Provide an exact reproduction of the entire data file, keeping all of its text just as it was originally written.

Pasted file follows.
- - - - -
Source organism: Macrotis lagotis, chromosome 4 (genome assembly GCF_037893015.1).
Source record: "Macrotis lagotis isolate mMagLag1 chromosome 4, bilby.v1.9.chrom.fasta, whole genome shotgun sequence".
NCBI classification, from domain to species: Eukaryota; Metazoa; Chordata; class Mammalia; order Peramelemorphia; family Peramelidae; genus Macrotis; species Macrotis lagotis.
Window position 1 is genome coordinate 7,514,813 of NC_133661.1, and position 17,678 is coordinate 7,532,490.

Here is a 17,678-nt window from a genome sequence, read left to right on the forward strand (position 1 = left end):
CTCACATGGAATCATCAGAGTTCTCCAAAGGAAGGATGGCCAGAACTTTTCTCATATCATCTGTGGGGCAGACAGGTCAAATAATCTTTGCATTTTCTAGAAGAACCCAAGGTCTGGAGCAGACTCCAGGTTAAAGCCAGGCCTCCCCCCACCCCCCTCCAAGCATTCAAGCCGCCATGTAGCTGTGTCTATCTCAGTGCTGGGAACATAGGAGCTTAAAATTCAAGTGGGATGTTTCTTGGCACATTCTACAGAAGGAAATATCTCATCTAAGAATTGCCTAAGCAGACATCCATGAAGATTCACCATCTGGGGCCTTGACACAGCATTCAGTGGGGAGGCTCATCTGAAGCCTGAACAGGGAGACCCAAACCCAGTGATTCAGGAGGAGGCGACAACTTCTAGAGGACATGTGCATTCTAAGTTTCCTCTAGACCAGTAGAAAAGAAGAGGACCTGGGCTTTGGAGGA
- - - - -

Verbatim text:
Source organism: Macrotis lagotis, chromosome 4 (genome assembly GCF_037893015.1).
Source record: "Macrotis lagotis isolate mMagLag1 chromosome 4, bilby.v1.9.chrom.fasta, whole genome shotgun sequence".
NCBI classification, from domain to species: Eukaryota; Metazoa; Chordata; class Mammalia; order Peramelemorphia; family Peramelidae; genus Macrotis; species Macrotis lagotis.
Window position 1 is genome coordinate 7,514,813 of NC_133661.1, and position 17,678 is coordinate 7,532,490.

Here is a 17,678-nt window from a genome sequence, read left to right on the forward strand (position 1 = left end):
CTCACATGGAATCATCAGAGTTCTCCAAAGGAAGGATGGCCAGAACTTTTCTCATATCATCTGTGGGGCAGACAGGTCAAATAATCTTTGCATTTTCTAGAAGAACCCAAGGTCTGGAGCAGACTCCAGGTTAAAGCCAGGCCTCCCCCCACCCCCCTCCAAGCATTCAAGCCGCCATGTAGCTGTGTCTATCTCAGTGCTGGGAACATAGGAGCTTAAAATTCAAGTGGGATGTTTCTTGGCACATTCTACAGAAGGAAATATCTCATCTAAGAATTGCCTAAGCAGACATCCATGAAGATTCACCATCTGGGGCCTTGACACAGCATTCAGTGGGGAGGCTCATCTGAAGCCTGAACAGGGAGACCCAAACCCAGTGATTCAGGAGGAGGCGACAACTTCTAGAGGACATGTGCATTCTAAGTTTCCTCTAGACCAGTAGAAAAGAAGAGGACCTGGGCTTTGGAGGA